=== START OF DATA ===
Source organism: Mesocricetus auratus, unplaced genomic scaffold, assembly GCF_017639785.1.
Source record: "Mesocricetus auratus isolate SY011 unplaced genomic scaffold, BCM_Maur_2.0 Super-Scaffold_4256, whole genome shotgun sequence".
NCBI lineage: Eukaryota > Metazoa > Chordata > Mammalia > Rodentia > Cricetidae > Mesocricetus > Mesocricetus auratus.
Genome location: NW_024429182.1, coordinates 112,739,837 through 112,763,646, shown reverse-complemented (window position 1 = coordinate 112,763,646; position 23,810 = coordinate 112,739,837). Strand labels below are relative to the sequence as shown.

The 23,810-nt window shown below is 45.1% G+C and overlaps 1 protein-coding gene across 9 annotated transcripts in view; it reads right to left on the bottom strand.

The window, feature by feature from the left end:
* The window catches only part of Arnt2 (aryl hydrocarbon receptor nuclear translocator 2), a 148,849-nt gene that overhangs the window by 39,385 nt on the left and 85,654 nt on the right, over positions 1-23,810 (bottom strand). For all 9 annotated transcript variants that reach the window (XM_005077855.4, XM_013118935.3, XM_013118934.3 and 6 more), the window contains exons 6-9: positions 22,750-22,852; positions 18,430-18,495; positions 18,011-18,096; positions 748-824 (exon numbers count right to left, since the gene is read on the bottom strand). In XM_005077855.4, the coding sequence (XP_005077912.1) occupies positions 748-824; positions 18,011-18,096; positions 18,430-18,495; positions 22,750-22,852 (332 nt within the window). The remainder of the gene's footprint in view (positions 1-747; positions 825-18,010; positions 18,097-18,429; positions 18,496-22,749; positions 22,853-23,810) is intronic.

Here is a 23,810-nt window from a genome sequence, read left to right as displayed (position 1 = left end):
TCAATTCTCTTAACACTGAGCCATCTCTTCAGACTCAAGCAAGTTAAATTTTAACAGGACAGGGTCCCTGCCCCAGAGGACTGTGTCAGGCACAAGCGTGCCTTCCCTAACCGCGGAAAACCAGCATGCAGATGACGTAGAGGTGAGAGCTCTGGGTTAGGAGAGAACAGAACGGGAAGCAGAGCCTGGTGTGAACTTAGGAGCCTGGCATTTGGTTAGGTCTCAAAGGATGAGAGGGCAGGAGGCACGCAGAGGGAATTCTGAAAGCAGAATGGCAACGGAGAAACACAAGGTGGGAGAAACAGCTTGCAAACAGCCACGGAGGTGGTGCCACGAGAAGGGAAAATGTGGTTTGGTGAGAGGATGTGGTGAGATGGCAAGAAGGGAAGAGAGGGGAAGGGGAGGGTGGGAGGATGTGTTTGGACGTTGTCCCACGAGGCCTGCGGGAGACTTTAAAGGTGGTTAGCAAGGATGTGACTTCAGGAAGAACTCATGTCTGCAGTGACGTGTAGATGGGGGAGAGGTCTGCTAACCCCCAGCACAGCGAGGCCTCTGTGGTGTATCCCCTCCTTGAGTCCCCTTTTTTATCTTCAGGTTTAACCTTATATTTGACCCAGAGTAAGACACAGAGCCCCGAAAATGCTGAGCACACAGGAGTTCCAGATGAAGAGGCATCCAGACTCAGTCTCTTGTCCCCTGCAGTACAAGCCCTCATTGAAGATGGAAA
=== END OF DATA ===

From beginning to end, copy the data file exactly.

Source organism: Mesocricetus auratus, unplaced genomic scaffold, assembly GCF_017639785.1.
Source record: "Mesocricetus auratus isolate SY011 unplaced genomic scaffold, BCM_Maur_2.0 Super-Scaffold_4256, whole genome shotgun sequence".
NCBI lineage: Eukaryota > Metazoa > Chordata > Mammalia > Rodentia > Cricetidae > Mesocricetus > Mesocricetus auratus.
Genome location: NW_024429182.1, coordinates 112,739,837 through 112,763,646, shown reverse-complemented (window position 1 = coordinate 112,763,646; position 23,810 = coordinate 112,739,837). Strand labels below are relative to the sequence as shown.

The 23,810-nt window shown below is 45.1% G+C and overlaps 1 protein-coding gene across 9 annotated transcripts in view; it reads right to left on the bottom strand.

The window, feature by feature from the left end:
* The window catches only part of Arnt2 (aryl hydrocarbon receptor nuclear translocator 2), a 148,849-nt gene that overhangs the window by 39,385 nt on the left and 85,654 nt on the right, over positions 1-23,810 (bottom strand). For all 9 annotated transcript variants that reach the window (XM_005077855.4, XM_013118935.3, XM_013118934.3 and 6 more), the window contains exons 6-9: positions 22,750-22,852; positions 18,430-18,495; positions 18,011-18,096; positions 748-824 (exon numbers count right to left, since the gene is read on the bottom strand). In XM_005077855.4, the coding sequence (XP_005077912.1) occupies positions 748-824; positions 18,011-18,096; positions 18,430-18,495; positions 22,750-22,852 (332 nt within the window). The remainder of the gene's footprint in view (positions 1-747; positions 825-18,010; positions 18,097-18,429; positions 18,496-22,749; positions 22,853-23,810) is intronic.

Here is a 23,810-nt window from a genome sequence, read left to right as displayed (position 1 = left end):
TCAATTCTCTTAACACTGAGCCATCTCTTCAGACTCAAGCAAGTTAAATTTTAACAGGACAGGGTCCCTGCCCCAGAGGACTGTGTCAGGCACAAGCGTGCCTTCCCTAACCGCGGAAAACCAGCATGCAGATGACGTAGAGGTGAGAGCTCTGGGTTAGGAGAGAACAGAACGGGAAGCAGAGCCTGGTGTGAACTTAGGAGCCTGGCATTTGGTTAGGTCTCAAAGGATGAGAGGGCAGGAGGCACGCAGAGGGAATTCTGAAAGCAGAATGGCAACGGAGAAACACAAGGTGGGAGAAACAGCTTGCAAACAGCCACGGAGGTGGTGCCACGAGAAGGGAAAATGTGGTTTGGTGAGAGGATGTGGTGAGATGGCAAGAAGGGAAGAGAGGGGAAGGGGAGGGTGGGAGGATGTGTTTGGACGTTGTCCCACGAGGCCTGCGGGAGACTTTAAAGGTGGTTAGCAAGGATGTGACTTCAGGAAGAACTCATGTCTGCAGTGACGTGTAGATGGGGGAGAGGTCTGCTAACCCCCAGCACAGCGAGGCCTCTGTGGTGTATCCCCTCCTTGAGTCCCCTTTTTTATCTTCAGGTTTAACCTTATATTTGACCCAGAGTAAGACACAGAGCCCCGAAAATGCTGAGCACACAGGAGTTCCAGATGAAGAGGCATCCAGACTCAGTCTCTTGTCCCCTGCAGTACAAGCCCTCATTGAAGATGGAAA